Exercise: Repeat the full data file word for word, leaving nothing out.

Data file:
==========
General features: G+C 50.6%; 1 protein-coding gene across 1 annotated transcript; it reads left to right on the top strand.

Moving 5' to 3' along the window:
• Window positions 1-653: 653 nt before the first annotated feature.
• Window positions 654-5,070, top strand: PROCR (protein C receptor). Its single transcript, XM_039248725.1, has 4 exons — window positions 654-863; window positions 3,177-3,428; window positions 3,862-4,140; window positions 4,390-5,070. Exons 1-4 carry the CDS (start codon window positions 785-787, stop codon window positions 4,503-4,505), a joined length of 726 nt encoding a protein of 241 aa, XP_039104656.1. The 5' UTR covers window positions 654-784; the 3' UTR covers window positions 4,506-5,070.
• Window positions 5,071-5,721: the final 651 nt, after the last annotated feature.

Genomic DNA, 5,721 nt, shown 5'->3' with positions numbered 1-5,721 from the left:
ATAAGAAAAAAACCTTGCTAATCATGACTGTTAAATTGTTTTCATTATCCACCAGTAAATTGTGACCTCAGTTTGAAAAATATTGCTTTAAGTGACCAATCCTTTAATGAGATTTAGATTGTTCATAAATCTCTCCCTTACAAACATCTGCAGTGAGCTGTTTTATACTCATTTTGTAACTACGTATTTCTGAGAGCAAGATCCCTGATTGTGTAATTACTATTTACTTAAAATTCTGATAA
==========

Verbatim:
General features: G+C 50.6%; 1 protein-coding gene across 1 annotated transcript; it reads left to right on the top strand.

Moving 5' to 3' along the window:
• Window positions 1-653: 653 nt before the first annotated feature.
• Window positions 654-5,070, top strand: PROCR (protein C receptor). Its single transcript, XM_039248725.1, has 4 exons — window positions 654-863; window positions 3,177-3,428; window positions 3,862-4,140; window positions 4,390-5,070. Exons 1-4 carry the CDS (start codon window positions 785-787, stop codon window positions 4,503-4,505), a joined length of 726 nt encoding a protein of 241 aa, XP_039104656.1. The 5' UTR covers window positions 654-784; the 3' UTR covers window positions 4,506-5,070.
• Window positions 5,071-5,721: the final 651 nt, after the last annotated feature.

Genomic DNA, 5,721 nt, shown 5'->3' with positions numbered 1-5,721 from the left:
ATAAGAAAAAAACCTTGCTAATCATGACTGTTAAATTGTTTTCATTATCCACCAGTAAATTGTGACCTCAGTTTGAAAAATATTGCTTTAAGTGACCAATCCTTTAATGAGATTTAGATTGTTCATAAATCTCTCCCTTACAAACATCTGCAGTGAGCTGTTTTATACTCATTTTGTAACTACGTATTTCTGAGAGCAAGATCCCTGATTGTGTAATTACTATTTACTTAAAATTCTGATAA